Pianist Valentina Lisitsa triumphs

WILLIAM CHARLTON-PERKINS reviews the third Late Spring Season concert of the KwaZulu-Natal’s 2017 Word Symphony Series

CONDUCTOR: JUSTUS FRANTZ

SOLOIST: VALENTINA LISITSA (PIANO)

VENUE: DURBAN CITY HALL

DATE: THURSDAY NOVEMBER 9, 2017

 

 

She came. She played. She conquered. Ukrainian-American pianist Valentina Lisitsa - the first classical artist who, in less than a decade, has converted her uncanny internet success (50 million hits and counting on Youtube) into a triumphant career spanning great concert halls across the globe - has taken Durban’s concert going public by storm, and she has captured all hearts.

 

Rightly so. In an age that has spawned bogus or ultra-flamboyant celebrities the likes of showman Andre Rieu and piano whiz Lang Lang, it is indeed gratifying to honour the integrity of this genuine artist. Lisitsa is a super gifted and honest musician whose youthful appearance belies the four decades she has spent working at honing her art through diligence and hard work. She neither seeks to impose her persona on her public, nor on the music that she so magnificently interprets.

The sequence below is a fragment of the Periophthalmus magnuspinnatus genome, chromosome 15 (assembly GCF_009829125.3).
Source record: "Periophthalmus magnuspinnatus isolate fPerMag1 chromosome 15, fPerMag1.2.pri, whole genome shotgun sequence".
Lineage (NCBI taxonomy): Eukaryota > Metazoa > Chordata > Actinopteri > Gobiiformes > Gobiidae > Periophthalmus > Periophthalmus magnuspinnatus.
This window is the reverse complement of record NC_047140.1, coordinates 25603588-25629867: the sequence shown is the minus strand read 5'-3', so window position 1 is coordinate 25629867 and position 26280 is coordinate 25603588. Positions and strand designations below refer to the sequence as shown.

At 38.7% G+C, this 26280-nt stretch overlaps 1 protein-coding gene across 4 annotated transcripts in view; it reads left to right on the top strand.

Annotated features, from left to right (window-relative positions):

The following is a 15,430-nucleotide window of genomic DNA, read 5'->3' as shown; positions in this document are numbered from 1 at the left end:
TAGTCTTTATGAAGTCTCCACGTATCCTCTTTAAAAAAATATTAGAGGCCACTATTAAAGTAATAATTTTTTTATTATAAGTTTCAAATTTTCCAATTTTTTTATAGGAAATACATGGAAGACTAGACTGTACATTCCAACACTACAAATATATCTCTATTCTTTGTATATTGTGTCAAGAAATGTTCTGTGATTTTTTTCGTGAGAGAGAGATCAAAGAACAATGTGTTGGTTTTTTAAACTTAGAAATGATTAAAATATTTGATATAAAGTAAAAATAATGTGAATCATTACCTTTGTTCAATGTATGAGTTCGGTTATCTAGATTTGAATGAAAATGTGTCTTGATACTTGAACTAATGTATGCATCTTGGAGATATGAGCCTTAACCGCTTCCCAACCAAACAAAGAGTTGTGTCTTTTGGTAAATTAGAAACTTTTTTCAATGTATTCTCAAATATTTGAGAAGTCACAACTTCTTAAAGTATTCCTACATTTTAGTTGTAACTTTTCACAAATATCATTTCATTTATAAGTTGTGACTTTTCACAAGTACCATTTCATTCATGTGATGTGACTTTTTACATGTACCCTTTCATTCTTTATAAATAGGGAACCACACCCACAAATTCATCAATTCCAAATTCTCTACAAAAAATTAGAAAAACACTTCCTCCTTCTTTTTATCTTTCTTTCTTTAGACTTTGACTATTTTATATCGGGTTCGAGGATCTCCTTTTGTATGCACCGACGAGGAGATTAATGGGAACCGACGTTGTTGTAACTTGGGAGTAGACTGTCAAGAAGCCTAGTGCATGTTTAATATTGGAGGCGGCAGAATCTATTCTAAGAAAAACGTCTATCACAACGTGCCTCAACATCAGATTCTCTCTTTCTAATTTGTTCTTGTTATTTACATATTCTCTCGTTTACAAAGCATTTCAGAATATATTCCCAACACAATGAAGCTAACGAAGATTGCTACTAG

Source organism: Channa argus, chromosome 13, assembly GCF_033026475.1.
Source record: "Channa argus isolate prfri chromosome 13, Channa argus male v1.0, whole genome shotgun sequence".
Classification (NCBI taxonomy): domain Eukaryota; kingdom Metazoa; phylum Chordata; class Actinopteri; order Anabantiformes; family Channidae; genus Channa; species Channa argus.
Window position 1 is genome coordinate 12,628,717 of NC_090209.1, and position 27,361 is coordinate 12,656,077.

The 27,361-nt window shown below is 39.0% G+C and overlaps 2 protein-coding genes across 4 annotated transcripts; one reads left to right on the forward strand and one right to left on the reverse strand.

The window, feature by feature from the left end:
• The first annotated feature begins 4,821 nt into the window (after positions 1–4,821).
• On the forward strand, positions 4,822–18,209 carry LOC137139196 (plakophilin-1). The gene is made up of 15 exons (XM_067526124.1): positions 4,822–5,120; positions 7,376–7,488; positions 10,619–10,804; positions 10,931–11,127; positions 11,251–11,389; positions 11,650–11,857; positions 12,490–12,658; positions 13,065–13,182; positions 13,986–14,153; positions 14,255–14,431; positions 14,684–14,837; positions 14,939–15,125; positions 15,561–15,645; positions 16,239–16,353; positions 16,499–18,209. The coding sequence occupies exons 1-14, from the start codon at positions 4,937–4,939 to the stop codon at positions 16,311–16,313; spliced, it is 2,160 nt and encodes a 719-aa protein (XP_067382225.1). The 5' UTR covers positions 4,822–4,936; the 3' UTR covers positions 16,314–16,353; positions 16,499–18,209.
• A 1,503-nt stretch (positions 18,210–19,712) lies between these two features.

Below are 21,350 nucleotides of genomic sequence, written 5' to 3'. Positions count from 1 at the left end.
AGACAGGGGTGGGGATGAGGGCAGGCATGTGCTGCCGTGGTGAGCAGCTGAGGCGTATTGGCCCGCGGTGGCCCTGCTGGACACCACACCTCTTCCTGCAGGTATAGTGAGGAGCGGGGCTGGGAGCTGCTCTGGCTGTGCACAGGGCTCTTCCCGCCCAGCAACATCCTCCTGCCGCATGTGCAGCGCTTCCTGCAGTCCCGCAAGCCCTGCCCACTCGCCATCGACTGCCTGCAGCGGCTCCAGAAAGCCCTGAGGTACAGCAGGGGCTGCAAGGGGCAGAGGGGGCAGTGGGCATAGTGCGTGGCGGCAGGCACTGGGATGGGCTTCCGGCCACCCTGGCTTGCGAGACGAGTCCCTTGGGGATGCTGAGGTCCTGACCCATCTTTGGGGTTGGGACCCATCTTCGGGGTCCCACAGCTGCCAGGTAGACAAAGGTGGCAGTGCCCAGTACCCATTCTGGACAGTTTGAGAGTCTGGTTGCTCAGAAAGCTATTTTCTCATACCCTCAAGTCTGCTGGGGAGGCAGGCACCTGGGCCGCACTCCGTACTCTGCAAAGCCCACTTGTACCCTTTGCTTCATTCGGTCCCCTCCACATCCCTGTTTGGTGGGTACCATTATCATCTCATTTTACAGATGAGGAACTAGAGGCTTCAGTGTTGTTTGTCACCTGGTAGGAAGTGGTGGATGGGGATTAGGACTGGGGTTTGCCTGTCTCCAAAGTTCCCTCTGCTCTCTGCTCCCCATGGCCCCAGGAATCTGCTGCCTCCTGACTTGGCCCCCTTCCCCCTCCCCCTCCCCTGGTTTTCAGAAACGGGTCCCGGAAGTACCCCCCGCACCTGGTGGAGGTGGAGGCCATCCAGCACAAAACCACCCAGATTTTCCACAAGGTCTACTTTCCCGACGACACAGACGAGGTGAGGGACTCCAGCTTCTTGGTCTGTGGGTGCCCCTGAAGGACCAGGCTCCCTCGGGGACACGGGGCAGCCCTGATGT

Her technical command of the piano is awe-inspiring. It encompasses barnstorming keyboard virtuosity of the highest order, boasting a massive tonal spectrum that ranges from the most ferociously dispatched fortissimo climaxes to the dying cadence of the finest wisp of a pianissimo phrase. Ms Lisitsa’s formidable artistic arsenal was brought to bear in her performance of Rachmaninoff’s ubiquitous Piano Concerto No 2, one of her signature works, in the Durban City Hall on Thursday (October 9).

 

In this she was superbly partnered by the conductor Justus Frantz at the helm of the KZN Philharmonic Orchestra who, to the last player, were on top form throughout the evening. Collectively they achieved the near-impossible feat of making Rachmaninoff’s effulgence of sentiment and the crowd-pleasing rigor of this well-tried chestnut sound new and fresh.

 

The storm of applause that greeted its conclusion was richly deserved, as was the audience’s whole-hearted response to both the opening and the closing items on the programme. These offered a life-enhancing performance of Smetana’s great paean to nature and his homeland, From Bohemia’s Meadows and Forests from Ma Vlast; and an all-enveloping re-encounter with the far-flung perspectives of another of the concert repertoire’s staples, Dvorak’s ever-fresh New World Symphony.  

 

 

It seems invidious to single out key moments for special mention in either work, but the rumbustious jollity overflowing with sheer happiness in the peasant dance in the Smetana was immensely endearing; while the rapturous beauty of the oboe, swelling then dissolving as it wistfully introduced the famous air of longing conveyed in the second movement passage of the Dvorak was almost unbearably poignant. As was the tender loveliness of the hushed clarinet and glowing French horn in response, picked up by the silken sounds of the strings’ quiet balm. Hats off to Maestro Frantz et al for a masterly evening of music-making.

 

 [Courtesy of www.artsmart.co.za]

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